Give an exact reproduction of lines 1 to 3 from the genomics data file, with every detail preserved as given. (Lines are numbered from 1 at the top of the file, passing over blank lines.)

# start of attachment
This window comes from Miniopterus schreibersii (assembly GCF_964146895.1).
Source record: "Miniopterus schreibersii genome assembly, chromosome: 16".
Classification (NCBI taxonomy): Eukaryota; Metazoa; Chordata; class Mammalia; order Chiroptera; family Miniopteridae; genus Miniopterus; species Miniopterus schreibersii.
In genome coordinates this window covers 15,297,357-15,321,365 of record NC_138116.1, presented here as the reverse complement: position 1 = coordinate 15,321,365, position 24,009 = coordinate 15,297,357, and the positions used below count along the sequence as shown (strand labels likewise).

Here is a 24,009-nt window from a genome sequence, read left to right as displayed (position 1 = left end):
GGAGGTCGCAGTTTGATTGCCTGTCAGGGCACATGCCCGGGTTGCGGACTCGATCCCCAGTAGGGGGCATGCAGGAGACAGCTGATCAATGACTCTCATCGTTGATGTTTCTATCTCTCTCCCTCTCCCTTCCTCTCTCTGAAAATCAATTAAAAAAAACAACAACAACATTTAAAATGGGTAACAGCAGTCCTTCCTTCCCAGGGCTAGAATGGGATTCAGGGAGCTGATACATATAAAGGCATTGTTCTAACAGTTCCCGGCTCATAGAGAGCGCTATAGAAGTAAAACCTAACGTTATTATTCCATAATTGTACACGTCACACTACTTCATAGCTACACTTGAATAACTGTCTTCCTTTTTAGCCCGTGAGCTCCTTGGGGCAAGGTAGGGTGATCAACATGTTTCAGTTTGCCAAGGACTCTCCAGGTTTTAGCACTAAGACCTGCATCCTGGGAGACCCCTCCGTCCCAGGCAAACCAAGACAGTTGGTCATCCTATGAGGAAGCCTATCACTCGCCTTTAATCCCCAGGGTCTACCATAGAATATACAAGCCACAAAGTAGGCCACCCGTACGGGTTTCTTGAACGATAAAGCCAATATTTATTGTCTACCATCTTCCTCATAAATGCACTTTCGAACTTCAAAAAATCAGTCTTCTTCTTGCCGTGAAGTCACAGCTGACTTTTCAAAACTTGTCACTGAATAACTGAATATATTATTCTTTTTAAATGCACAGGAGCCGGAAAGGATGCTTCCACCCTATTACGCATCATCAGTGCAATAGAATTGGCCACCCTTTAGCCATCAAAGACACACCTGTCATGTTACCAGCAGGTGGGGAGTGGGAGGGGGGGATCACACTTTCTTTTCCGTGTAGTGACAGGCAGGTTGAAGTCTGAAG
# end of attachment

This window comes from Miniopterus schreibersii (assembly GCF_964146895.1).
Source record: "Miniopterus schreibersii genome assembly, chromosome: 16".
Classification (NCBI taxonomy): Eukaryota; Metazoa; Chordata; class Mammalia; order Chiroptera; family Miniopteridae; genus Miniopterus; species Miniopterus schreibersii.